Our society, generally speaking, is a privileged one. Of course there is poverty, disease, crime, corruption, and numerous other problems; however, compared to the majority of the world’s population, we’ve got it made in the shade. The problem is that we know it. In general, Americans (whether consciously or unconsciously) flaunt their good fortune and privilege while traveling abroad and interacting with different cultures. Unfortunately, this practice makes them appear arrogant and obnoxious. The truth is that in general Americans are rude, culturally ignorant, and unaware of the fact that they are not the center of the universe.
Meeting strangers is uncomfortable. Too many things could go wrong. Take sidewalk etiquette for example: When do I make eye contact? When do I break it? Should I nod or say something? Strangers have a way of making my kinesphere significantly more awkward. The problem is I love people too much. So, I went hitchhiking.
have not learned enough Spanish by the third quarter of an intensive language study to understand a guy telling you to stop talking on your phone, then perhaps a change of major should be considered. Just saying. These kinds of encounters prove to other cultures that Americans are, in fact, stupid and arrogant. In this case, the member of our group was using her ignorance as an excuse to do whatever she wanted without respecting others. Also, it seems that many Americans have difficulty accepting cultural customs that are different from their own. For example, in many cultures, the standard greeting is not a handshake. It is a kiss on the cheek, or both cheeks, or even three kisses, depending on where you are. In Argentina, the standard form of greeting, even if you have never met the person, is a kiss on the cheek. Sure, it is awkward at first, but hey, you only live once! (Does that even make sense here?) Some American students, however, did not have the same positive attitude that most of us did about the situation. One student, in front of a large group of Argentines, loudly said, “Ewww! We have to kiss people we don’t even know on the cheek? That’s disgusting.” Ok, well ... not really when you think about it. First of all, you aren’t really kissing them on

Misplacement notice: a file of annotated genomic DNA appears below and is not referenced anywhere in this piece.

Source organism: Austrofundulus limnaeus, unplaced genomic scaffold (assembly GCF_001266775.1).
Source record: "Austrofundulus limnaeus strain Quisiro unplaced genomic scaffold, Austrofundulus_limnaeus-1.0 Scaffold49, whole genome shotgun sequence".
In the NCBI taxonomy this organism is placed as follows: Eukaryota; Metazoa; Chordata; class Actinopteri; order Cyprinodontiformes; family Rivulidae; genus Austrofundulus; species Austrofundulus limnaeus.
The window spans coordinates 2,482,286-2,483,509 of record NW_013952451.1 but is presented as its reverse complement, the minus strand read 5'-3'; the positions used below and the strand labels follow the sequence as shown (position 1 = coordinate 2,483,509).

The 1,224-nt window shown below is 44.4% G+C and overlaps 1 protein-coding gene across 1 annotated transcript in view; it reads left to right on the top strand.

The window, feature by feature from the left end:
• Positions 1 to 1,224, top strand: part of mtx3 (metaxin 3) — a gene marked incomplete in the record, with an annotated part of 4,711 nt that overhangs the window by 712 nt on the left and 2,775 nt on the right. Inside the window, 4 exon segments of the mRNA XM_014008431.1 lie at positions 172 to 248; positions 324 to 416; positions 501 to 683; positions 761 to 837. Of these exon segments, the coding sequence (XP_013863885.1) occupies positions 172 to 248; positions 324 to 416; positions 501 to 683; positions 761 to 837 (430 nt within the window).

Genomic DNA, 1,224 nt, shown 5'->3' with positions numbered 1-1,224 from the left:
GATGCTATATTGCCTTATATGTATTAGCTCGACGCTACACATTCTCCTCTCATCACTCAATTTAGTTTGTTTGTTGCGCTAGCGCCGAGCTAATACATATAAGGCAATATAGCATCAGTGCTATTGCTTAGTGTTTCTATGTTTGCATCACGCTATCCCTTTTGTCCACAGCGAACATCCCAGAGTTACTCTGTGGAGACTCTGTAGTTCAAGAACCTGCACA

Th ab pr
the cheek. All that happens is a little cheekto-cheek action and a lip-smacking sound. There is no actual cheek-to-lip contact. Also, people’s hands are gross. Unless the person has been going around rubbing their face on everything, an air kiss is much more sanitary than a handshake.
The point I’m attempting to make is that Americans need to be more flexible when they interact with other cultures. When you travel, you shouldn’t try to change your destination to your place of origin. If every place was suited to your exact, specific, personal needs As then what would beto be the point of traveling?Jesus Every time we get tohave experience a differentmigh way of life, we shouldlike look at it as a learningthree opportunity. You get toand grow as a person, developultim new opinions aboutthey current issues, politics,then and life, just by living Th life in someone else’sword shoes. Brush up on yourWhe history; study how lifeserio is experienced in other places. It is sad howFor uninformed Americans are about societiesesote other than their own. And the only way onerathe can be an effective citizen of his or her own country is if one is also a global citizen. So, do not succumb to the ignorance of the masses. Use this new school year as an opportunity to learn more about life outside your own shell and become a well-informed person, always eager for knowledge and the wisdom that accompanies experience.